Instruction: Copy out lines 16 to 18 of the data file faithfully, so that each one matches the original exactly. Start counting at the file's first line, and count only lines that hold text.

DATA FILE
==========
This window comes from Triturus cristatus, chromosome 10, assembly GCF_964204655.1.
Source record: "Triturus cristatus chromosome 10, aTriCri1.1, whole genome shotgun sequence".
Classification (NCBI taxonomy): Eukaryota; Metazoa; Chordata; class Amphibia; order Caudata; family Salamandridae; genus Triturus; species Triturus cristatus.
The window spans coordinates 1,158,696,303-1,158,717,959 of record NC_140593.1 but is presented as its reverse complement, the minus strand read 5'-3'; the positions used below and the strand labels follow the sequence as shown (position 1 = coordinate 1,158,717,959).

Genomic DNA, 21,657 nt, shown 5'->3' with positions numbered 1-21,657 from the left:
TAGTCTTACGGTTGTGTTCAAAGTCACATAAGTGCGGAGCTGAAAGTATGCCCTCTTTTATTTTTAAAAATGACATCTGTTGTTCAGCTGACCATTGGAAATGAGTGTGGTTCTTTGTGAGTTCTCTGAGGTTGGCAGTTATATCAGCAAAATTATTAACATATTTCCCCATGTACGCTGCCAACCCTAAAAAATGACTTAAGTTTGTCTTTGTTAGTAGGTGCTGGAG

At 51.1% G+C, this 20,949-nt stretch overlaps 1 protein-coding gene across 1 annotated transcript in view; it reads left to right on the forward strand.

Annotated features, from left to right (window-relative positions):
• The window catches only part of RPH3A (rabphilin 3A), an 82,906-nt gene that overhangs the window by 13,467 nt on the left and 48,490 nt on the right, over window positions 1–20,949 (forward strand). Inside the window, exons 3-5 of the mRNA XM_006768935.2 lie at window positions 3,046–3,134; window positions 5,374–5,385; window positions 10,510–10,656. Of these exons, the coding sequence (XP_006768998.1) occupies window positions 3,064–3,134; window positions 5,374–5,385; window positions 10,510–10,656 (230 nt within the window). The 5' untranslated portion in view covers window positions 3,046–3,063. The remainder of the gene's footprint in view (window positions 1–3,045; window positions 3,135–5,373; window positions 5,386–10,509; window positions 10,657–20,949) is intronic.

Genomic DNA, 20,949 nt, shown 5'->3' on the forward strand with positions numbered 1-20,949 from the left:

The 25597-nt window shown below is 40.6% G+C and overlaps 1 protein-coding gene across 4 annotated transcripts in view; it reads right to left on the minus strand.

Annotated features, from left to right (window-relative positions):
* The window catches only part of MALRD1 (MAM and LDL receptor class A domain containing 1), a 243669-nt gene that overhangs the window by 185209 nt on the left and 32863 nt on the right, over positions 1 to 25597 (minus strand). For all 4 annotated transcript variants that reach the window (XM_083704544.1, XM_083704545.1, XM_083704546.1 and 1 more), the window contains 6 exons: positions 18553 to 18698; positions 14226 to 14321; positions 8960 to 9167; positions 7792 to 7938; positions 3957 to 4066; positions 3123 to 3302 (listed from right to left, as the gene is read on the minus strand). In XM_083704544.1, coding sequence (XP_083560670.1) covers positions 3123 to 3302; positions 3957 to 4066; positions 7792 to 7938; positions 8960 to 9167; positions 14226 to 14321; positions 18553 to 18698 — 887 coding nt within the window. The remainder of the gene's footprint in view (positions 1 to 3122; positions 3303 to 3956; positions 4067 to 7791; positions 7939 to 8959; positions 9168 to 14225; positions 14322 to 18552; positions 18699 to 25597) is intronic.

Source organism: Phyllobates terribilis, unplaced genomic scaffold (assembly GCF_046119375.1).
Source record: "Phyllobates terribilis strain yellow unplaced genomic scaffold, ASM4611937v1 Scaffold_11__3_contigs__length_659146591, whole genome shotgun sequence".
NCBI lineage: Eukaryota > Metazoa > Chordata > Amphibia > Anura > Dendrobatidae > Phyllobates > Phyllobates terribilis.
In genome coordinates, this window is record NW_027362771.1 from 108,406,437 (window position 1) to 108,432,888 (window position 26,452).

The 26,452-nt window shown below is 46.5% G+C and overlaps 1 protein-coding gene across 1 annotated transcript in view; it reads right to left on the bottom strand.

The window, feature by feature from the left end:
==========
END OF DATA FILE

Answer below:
NCBI lineage: Eukaryota > Metazoa > Chordata > Amphibia > Anura > Dendrobatidae > Phyllobates > Phyllobates terribilis.
In genome coordinates, this window is record NW_027362771.1 from 108,406,437 (window position 1) to 108,432,888 (window position 26,452).

The 26,452-nt window shown below is 46.5% G+C and overlaps 1 protein-coding gene across 1 annotated transcript in view; it reads right to left on the bottom strand.